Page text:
Hi , i'm looking to buy a 1907 pattern wilkinson bayonet and was wondering how much i could expect to pay . Also any suggestions as to where to look and and what to look for and what to walk away from would be a great help , thanks . Steve .
There are plenty of 1907 bayonets getting around on eBay for around the 20 pound mark, but, while they are generally fine examples, what you get is a bit of a lucky dip.
If you're after "just" a 1907 bayonet, that's fine, but if you are a Great War collector, it will be a bit of a quest.
Like rifles, bayonets were serviced ... there are plenty of 1913-1918 .303 rifles getting about that were re-built as much as three time after the war - sometimes as late as the 1950s.
So it is bayonets - you'll find plenty dated 1908-1918 manufactures
, but most you'll encounter will have post war inspection dates and various obscure "chicken scratch" ownership markings.
Only in very rare cases will you encounter a 1908-1913 British bayonet with an intact hooked quillon, but what many collectors don't realise is that from 1913 to sometime in 1916, Pattern 07 bayonets with the straight hilt did not have a clearance hole, which was often drilled during refurb.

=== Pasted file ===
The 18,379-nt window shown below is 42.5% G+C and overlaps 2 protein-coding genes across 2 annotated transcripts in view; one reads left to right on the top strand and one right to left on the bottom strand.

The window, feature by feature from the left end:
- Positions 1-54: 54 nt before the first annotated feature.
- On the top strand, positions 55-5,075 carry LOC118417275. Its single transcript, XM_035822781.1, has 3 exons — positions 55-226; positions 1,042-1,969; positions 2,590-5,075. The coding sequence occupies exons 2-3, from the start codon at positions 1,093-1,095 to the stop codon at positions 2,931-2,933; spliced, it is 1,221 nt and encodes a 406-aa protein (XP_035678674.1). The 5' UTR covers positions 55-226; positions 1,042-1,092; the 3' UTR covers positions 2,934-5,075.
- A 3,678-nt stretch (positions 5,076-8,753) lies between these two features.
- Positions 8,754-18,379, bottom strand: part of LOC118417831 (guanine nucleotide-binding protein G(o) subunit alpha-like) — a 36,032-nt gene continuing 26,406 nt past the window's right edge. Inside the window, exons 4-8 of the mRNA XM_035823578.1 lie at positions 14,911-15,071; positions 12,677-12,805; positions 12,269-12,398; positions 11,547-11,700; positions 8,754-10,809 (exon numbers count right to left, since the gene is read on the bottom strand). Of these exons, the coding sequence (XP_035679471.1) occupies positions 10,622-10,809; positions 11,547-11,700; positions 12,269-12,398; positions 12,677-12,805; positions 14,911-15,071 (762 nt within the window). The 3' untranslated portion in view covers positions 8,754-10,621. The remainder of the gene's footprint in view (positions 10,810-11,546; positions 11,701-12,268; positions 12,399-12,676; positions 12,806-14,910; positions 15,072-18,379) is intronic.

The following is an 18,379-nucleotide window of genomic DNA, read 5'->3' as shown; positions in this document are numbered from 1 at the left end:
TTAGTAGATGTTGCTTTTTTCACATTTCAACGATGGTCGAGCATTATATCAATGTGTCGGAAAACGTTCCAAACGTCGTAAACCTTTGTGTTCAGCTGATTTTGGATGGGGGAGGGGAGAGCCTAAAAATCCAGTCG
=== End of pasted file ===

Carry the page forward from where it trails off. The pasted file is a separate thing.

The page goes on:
The only intact "Great War" bayonet in my collection is a March 1914 Enfield which has never been refurbished. I have also been lucky enough to land a 1913 Enfield which had the quillon lopped in 1915 but no clearance hole drilled, and a 1911 Enfield which has no inspection marks and has had the quillon roughly removed, perhaps at unit level.
None of these bayonets cost me a premium, but it did take a bit of sorting through literally piles of bayonets to track them down.
So to answer your question "garden variety" Pattern 1907 bayonets are plentiful and cheap, but intact Great War examples are harder to find, and will not necessarily attract a premium price.
This very nice JAC (Chapman) December 1915 Pattern 1907 in original condition without a clearance hole and minus a scabbard recently went for a "buy it now" price on eBay of 85 pounds:http://cgi.ebay.com.au/ws/eBayISAPI.dll?Vi...p;rd=1&rd=1
Sure, it was a bit more than you'd pay for a bayonet with scabbard, but I don't think it was outrageous.
Here's a few of the bayos from my collection (Enfield 1913, quillon removed in 1915 but no clearance hole drilled in the pommel. There is a 1915 inspection stamp on the other side of the blade - which is where you find them - but the bayonet is in the conifguration it would have served throughout the Great War):